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First burn the barrel, then scrape it - commentary on a letter published in the NEJM

First burn the barrel, then scrape it - commentary on a letter published in the NEJM

21, Jan, 2015

By Tom Pruen

A major talking point today is some new research into the release of formaldehyde from electronic cigarettes. The actual 'publication' is embargoed, so it isn't as yet clear what view the world’s press will make of it, but it's safe to assume that a large majority will blithely accept it, and publish scare stories about the newly discovered dangers of electronic cigarettes.

There are, however, a significant number of problems with this research. First of all, this is not a peer-reviewed scientific publication in the New England Journal of Medicine; it's a letter to the editor. The discussions of methods are sparse, and many of its assumptions are unexplained (and to some extent inexplicable). Its publication as a letter suggests that it might not have survived the rigours of peer review (and indeed the NEJM clearly wanted to publish it, since they did so even though it breaks more than one of their instructions for letter submissions, despite the statement that “Letters that do not adhere to these instructions will not be considered”).

The test conditions and exact nature of the product tested are unclear, however most tank atomisers are not designed to operate with 5 Volts supplied to them. Operating a system at beyond its intended range may yield dangerous levels of formaldehyde, however this is unlikely to represent actual consumer exposure. Consumers are extremely unlikely to voluntarily inhale high concentrations of formaldehyde; formaldehyde is characterized by its unpleasant smell, and at concentrations of as little as 5 parts per million causes burning sensations in the respiratory tract, and breathing difficultyi. No attempt was made to measure the concentration of formaldehyde present during this testing.

In fact, given that the primary source of formaldehyde is combustion, it is surprising that levels from a non-combustion source such as e-cigs can exceed that from a combustive product such as cigarettes. While thermal degradation of propylene glycol to produce formaldehyde is known to occur, it is highly temperature dependent, and other components of the mix also thermally degrade at high temperature (280ºC), notably producing acroleinii, another unpleasant and unpalatable irritant. The emissions of this test are not likely to be what a user would recognise as vapour, but instead a completely unpalatable, burnt, choking mess.

The reference for the release of formaldehyde from biocides does not relate to the specific hemiacetals measured (i.e. those formed from formaldehyde and propylene glycol or glycerol) but instead deals with biocides that are specifically formulated to release formaldehyde and used in metal working solutions (and indeed some of them have other uses; one is notably used as a medicineiii). It is, therefore, speculative to suggest that the availability of formaldehyde from these is 100%. Nor is it clear, given that the main risks associated with formaldehyde are concentration rather than dose dependent (“It has been shown experimentally that effects on organisms (e.g. mammals) are more closely related to concentration than to the accumulated total dose”)iv, how quickly (or indeed, if at all) these hemiacetals are converted back to formaldehyde. Furthermore, this completely invalidates the dose risk calculation used to state that the use of electronic cigarettes is more dangerous than smoking, which already appears to have little basis in toxicological effect.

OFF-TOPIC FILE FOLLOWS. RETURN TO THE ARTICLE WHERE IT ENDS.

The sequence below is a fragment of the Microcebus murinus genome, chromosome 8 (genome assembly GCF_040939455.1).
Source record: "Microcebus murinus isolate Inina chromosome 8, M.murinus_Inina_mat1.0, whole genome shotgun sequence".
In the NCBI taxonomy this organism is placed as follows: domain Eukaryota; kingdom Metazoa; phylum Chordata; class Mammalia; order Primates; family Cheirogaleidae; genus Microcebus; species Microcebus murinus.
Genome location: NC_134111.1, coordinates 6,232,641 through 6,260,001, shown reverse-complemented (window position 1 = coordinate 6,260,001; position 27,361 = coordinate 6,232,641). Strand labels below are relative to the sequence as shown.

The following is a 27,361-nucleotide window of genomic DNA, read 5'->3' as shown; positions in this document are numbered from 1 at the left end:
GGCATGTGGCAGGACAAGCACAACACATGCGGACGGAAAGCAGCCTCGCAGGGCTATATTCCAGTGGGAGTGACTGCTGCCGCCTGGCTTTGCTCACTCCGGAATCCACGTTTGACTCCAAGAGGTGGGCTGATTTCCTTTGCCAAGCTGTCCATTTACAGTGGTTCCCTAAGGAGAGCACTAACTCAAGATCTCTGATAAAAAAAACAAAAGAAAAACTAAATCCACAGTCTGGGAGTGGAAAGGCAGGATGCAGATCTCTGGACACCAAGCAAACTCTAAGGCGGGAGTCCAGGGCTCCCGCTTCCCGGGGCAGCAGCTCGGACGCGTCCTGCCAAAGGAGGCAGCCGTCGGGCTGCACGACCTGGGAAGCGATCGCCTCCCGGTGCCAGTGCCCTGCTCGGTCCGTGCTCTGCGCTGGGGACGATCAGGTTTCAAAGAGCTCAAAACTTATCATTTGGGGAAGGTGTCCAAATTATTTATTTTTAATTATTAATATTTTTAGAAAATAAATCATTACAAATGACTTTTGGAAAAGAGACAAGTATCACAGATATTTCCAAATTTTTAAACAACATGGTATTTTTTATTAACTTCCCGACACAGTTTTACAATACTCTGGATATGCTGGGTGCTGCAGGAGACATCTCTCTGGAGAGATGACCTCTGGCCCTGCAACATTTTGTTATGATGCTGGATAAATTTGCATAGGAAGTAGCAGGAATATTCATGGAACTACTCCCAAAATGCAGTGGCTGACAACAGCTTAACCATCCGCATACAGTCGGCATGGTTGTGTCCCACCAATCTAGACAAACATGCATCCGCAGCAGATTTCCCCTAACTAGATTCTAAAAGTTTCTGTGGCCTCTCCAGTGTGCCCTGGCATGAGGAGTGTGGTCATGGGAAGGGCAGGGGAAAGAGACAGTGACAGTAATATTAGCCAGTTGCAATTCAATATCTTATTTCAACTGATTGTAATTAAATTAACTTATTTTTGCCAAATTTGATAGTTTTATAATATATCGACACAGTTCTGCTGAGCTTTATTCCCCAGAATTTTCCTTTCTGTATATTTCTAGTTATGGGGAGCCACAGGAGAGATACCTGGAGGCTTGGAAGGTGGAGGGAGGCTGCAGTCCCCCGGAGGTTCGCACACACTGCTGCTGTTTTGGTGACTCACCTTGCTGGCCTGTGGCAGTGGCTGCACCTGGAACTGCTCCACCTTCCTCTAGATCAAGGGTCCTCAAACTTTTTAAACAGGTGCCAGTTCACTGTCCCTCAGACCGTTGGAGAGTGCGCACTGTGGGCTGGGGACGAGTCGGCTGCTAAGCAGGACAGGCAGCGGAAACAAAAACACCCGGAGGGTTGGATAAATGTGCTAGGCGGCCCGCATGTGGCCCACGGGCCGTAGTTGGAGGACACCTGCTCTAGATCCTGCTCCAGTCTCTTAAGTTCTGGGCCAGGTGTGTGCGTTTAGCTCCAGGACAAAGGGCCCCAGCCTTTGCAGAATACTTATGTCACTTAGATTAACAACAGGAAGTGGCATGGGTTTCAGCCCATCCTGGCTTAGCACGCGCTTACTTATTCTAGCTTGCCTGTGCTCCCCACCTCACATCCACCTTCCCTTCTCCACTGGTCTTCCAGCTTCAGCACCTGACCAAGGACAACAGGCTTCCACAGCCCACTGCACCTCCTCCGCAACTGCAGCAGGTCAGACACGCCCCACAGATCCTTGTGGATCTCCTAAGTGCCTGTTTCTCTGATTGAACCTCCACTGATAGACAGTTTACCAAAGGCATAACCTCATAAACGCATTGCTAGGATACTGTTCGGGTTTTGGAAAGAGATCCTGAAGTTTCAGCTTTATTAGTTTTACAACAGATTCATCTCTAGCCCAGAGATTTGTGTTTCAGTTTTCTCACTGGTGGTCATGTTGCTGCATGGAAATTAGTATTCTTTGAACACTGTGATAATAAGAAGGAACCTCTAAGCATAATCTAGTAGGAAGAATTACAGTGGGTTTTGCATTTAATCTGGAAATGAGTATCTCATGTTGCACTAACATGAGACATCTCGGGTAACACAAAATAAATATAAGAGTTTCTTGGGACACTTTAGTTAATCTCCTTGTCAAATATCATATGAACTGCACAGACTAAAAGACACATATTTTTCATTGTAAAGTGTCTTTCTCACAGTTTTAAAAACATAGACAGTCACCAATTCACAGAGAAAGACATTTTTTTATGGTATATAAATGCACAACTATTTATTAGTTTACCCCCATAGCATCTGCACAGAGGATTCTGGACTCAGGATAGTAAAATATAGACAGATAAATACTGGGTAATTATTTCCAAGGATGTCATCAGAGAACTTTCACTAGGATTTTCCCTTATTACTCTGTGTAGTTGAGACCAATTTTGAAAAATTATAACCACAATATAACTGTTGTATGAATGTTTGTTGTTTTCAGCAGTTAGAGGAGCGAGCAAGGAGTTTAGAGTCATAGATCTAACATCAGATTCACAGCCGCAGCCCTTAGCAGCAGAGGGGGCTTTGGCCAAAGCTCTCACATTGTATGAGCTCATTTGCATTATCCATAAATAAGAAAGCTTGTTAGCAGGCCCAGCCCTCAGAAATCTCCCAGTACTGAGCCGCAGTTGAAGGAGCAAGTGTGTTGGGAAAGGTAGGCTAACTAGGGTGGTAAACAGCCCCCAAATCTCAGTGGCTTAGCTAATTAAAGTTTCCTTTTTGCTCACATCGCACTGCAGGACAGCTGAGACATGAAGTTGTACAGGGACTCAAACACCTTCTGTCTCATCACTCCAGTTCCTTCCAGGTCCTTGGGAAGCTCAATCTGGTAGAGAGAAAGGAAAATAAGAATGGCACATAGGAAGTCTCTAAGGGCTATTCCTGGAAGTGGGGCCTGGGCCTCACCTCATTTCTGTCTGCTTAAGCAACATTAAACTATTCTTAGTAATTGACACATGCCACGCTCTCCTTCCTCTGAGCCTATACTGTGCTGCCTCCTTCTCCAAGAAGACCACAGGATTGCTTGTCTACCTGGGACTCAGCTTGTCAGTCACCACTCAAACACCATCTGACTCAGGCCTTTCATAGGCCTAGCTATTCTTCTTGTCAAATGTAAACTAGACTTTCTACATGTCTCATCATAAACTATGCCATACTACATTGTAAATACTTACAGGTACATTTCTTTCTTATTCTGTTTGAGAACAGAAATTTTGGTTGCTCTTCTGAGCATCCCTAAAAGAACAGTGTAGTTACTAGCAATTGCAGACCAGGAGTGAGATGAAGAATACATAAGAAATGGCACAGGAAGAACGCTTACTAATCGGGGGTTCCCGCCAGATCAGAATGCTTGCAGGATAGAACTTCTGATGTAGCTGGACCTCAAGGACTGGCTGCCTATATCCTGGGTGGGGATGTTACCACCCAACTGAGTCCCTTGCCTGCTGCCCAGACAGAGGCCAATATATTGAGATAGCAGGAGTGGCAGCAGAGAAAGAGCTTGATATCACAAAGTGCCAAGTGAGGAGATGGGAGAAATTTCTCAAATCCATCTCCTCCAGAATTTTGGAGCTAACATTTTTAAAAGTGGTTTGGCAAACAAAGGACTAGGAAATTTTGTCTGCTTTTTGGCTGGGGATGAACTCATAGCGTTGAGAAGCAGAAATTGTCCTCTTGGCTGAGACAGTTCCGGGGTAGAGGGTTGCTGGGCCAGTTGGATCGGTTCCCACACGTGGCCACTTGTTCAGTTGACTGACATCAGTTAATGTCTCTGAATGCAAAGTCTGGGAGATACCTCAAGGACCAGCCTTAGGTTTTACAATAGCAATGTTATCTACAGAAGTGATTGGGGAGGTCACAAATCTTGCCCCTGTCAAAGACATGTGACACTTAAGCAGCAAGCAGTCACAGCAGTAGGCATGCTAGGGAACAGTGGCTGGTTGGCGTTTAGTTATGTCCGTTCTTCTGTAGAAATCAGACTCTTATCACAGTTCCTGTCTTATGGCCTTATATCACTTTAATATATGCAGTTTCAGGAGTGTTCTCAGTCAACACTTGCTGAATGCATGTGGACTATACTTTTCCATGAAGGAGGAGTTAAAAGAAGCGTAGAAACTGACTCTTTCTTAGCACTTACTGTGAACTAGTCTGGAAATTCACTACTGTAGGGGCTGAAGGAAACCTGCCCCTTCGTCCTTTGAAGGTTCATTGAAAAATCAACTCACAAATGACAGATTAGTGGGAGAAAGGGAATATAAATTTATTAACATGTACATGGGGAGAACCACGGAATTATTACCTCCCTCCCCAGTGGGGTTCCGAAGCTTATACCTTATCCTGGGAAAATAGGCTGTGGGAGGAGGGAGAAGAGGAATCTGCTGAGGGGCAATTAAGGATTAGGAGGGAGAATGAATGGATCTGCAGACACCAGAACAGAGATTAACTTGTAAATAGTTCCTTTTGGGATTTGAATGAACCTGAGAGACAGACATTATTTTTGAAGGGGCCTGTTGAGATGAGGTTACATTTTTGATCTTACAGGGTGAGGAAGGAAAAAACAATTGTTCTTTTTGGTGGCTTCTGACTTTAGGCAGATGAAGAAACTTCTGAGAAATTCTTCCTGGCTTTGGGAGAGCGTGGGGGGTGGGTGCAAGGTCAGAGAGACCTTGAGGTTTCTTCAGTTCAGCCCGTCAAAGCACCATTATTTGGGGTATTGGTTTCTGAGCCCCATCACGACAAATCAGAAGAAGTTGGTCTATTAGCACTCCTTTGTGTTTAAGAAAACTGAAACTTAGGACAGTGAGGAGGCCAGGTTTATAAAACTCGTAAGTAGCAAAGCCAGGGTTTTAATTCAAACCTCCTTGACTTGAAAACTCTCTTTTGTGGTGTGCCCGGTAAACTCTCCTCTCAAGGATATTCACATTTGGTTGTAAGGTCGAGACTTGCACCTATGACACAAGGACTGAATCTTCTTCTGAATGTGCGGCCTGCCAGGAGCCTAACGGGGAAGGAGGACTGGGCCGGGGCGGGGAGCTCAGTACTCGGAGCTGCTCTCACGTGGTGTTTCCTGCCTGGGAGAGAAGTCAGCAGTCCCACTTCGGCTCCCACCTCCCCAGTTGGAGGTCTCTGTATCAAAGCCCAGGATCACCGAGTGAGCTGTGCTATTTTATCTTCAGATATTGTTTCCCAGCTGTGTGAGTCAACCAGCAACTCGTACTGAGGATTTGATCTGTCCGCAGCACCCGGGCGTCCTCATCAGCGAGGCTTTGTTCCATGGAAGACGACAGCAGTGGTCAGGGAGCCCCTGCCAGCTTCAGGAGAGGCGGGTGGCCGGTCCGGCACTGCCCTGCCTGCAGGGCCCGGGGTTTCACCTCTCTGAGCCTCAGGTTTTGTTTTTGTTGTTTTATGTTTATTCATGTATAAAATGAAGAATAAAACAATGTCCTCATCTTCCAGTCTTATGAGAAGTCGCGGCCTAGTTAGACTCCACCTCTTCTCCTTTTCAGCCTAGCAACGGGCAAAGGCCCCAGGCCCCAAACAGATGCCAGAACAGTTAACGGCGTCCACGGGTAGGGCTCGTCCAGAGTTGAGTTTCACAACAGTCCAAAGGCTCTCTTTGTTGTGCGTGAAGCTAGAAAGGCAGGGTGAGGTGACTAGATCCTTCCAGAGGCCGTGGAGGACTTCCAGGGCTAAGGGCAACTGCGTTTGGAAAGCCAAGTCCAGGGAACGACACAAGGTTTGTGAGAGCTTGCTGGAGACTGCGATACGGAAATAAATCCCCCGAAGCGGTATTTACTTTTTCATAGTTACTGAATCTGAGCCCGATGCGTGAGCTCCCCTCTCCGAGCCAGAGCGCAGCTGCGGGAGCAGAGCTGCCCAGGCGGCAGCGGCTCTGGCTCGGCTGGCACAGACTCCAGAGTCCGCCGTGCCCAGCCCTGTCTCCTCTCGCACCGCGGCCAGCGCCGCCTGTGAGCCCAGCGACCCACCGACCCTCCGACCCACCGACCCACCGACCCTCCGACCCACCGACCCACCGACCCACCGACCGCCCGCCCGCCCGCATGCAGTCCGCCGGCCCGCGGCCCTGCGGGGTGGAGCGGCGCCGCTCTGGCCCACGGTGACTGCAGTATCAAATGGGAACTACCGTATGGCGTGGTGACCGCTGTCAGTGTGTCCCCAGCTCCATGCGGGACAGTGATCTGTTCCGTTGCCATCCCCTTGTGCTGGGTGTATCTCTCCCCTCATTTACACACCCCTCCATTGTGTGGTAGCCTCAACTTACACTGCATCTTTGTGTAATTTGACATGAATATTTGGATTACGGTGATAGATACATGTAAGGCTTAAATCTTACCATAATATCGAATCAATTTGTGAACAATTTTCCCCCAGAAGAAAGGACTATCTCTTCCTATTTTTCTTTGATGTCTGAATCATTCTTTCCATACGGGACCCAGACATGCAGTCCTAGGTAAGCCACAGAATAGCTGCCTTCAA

Indeed, given that formaldehyde is one of at least fifty five carcinogens present in cigarette smokev, all of which are at lower levels or entirely absent from electronic cigarette vapour, alarmist suggestions such as these are likely to have a detrimental effect on public health, by scaring smokers who might be considering switching into continuing to smoke.

The importance of evidence-based statements – without prejudicial scaremongering – was highlighted by Anne McNeill (and others) from the UK Centre for Tobacco and Alcohol Studies (UKCTAS)vi:

“We believe that statements from the research community need to be evidence-based. While lively debates help to advance science and policy, adherence to good scientific practice is paramount. We need more rigour and over-sight to ensure that interpretation of evidence is guided by data, not emotions, and that strong statements based on weak evidence are avoided. We need those reviewing grants and research papers, and also those publishing such papers, to be accountable.” [Emphasis mine]

Unfortunately, this letter to the editor presented as research could be held up as a superb example of how not to do it.



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